The amendments to the Heavy Vehicle National Law (HVNL) have now passed through Queensland Parliament (the host jurisdiction). The National Transport Commission has announced that the amended HVNL is expected to take effect in “early to mid-2018”.

The HVNL seeks to ensure the safe and efficient use of heavy vehicles on roads by all parties in the supply chain by ensuring that each and all of those parties are legally responsible for complying with the law.

Key changes

The key changes are:

  • Reformulation of most existing obligations as “primary duties”, meaning that all parties will have a primary positive duty of care so far as reasonably practicable to ensure the safety of heavy vehicle road transport operations, including the risks of speed, fatigue and mass, dimension and loading;
  • The penalties for the most serious breaches of these primary duties will be consistent with the model, work health and safety laws;
  • Introduction of positive executive officer due diligence obligations in line with safety legislation and to complement existing executive officer liability provisions and remove the reverse onus of proof; and
  • Replacement of the current “all reasonable steps” defence with a requirement in relation to the primary duty that all parties be able to show that they did what was “reasonably practicable” to prevent or avoid the breach. This means the onus is on the prosecutor to show what reasonably practicable steps were not taken in relation to the primary duty.

What are the legal implications of these changes?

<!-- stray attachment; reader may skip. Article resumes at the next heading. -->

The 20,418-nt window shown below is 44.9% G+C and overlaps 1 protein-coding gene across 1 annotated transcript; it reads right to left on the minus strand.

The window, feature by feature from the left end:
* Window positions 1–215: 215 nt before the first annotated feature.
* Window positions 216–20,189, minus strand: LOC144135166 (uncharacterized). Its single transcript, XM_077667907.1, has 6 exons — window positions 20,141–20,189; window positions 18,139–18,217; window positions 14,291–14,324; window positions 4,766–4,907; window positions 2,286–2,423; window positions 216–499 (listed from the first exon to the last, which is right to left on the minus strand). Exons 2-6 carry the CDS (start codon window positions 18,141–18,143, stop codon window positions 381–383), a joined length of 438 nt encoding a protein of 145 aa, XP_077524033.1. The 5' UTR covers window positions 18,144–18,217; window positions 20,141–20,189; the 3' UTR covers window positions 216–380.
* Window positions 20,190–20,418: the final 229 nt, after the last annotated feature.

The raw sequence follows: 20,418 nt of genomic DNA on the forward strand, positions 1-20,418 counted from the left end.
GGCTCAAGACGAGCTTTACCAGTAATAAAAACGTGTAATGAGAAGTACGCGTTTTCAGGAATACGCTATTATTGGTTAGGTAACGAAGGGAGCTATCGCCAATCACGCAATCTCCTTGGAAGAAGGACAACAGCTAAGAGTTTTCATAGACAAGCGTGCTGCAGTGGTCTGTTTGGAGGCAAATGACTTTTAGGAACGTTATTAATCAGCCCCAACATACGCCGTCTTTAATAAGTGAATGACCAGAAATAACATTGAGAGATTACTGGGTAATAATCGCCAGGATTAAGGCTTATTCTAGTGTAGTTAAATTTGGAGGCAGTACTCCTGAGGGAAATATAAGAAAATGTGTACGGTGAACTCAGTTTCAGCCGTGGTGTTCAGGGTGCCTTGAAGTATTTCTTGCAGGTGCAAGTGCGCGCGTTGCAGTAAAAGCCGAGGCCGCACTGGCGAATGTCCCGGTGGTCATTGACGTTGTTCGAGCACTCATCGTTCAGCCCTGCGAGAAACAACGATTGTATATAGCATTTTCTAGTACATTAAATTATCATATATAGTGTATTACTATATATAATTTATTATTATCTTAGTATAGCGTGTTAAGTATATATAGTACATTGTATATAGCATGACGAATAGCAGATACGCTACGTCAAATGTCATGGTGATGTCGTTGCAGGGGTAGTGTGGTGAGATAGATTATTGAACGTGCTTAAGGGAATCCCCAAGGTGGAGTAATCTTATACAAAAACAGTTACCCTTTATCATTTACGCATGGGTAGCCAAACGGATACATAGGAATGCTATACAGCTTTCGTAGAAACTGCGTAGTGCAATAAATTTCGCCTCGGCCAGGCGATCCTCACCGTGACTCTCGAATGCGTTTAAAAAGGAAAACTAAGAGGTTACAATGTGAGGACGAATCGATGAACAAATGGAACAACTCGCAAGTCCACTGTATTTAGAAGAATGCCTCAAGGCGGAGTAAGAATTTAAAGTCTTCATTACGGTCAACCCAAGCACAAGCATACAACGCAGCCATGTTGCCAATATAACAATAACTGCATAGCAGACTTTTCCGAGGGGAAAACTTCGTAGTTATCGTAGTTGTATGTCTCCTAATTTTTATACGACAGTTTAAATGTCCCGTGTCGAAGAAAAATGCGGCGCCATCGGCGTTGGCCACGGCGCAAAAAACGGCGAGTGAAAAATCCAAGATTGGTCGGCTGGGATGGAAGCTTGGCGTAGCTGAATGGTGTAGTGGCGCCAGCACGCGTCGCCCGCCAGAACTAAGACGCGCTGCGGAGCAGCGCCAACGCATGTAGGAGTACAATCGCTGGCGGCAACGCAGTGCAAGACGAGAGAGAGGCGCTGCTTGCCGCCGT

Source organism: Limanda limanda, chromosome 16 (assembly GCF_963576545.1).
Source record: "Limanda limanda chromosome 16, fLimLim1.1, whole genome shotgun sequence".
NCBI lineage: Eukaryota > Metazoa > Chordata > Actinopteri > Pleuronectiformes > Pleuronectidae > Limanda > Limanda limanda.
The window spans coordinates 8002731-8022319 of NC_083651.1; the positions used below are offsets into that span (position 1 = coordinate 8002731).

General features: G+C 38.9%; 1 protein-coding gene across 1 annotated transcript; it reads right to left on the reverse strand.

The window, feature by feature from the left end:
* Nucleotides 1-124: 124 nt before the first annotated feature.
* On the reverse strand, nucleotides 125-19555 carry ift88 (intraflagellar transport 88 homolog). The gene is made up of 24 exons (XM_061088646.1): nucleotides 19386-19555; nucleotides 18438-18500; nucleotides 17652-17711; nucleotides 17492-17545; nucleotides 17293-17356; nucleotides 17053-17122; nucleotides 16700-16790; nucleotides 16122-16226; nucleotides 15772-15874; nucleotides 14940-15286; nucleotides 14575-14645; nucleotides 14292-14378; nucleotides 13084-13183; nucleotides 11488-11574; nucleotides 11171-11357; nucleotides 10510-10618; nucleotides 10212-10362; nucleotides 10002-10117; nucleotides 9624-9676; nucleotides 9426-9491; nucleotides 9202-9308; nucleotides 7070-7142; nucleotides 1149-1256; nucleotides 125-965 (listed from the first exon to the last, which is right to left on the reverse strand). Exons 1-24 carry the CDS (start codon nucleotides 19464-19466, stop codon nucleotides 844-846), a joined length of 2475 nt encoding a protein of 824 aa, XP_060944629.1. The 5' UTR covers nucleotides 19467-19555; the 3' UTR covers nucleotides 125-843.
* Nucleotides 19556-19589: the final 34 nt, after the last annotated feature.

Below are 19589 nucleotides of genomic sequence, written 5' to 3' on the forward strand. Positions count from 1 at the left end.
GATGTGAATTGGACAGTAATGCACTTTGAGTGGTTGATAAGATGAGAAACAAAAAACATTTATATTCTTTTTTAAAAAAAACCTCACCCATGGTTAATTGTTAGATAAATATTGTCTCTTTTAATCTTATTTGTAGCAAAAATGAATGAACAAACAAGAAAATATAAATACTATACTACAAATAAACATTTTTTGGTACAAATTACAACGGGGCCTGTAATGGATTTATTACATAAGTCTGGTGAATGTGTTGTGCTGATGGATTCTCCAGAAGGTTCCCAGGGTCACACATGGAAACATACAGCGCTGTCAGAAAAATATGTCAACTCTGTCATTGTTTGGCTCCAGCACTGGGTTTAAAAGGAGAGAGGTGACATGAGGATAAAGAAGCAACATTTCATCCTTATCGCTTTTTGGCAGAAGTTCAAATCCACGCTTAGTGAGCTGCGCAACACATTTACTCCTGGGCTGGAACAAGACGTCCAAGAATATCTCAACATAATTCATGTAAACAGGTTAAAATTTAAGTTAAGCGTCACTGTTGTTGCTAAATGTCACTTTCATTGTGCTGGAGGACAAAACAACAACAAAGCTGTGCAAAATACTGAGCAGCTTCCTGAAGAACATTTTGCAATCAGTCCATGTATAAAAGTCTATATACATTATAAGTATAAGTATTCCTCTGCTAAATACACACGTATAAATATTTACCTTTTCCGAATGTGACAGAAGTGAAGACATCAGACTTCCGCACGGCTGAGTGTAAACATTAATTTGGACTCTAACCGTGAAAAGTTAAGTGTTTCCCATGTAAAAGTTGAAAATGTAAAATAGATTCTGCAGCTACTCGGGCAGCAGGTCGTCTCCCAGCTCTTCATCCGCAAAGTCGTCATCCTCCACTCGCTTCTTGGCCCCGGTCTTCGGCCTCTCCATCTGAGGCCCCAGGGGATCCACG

The amendments will not change the persons covered by the legislation.

However, you should be aware that as the changes are intended to be complementary to safety laws, “reasonable practicability” is likely to be interpreted similarly to the term under the model work, health and safety legislation, except in the context of heavy vehicle road transport operations. This means the duties of each party in the supply chain will, depending on the circumstances of each case, include the likelihood of the hazard or risk, the degree of harm that might result, what a party ought to have known about the hazard or risk and how to minimise it, the means of minimising any risk and the costs associated with taking such steps (including whether the costs are grossly disproportionate to the risk).

The due diligence obligations of executives include the requirements to take reasonable steps to acquire and keep up to date knowledge about the safe conduct of transport activities and take reasonable steps to ensure a business has, and implements, processes for eliminating or minimising risks.

What does this really mean?

In practical terms, the proposed reforms to the HVNL will make defending a prosecution for breach of the primary duties easier because the onus of proof is changed and compliance will be easier because of consistency with work, health and safety laws, but it means it is more important than before to document all positive reasonably practicable steps taken by your organisation to comply with laws (for example, conducting safety audits and inspections, providing training and conducting regular maintenance checks, developing and carrying out a safety management plan and ensuring those down the supply chain are doing the same). While the changes may result in clarifying certain obligations given the considerable guidance material and case law to explain the application of the test under safety laws, they are also likely to result in less of a prescriptive “check the box” approach towards compliance. The changes also mean that the maximum penalties include imprisonment for individuals and more significant monetary penalties for both individuals and corporations.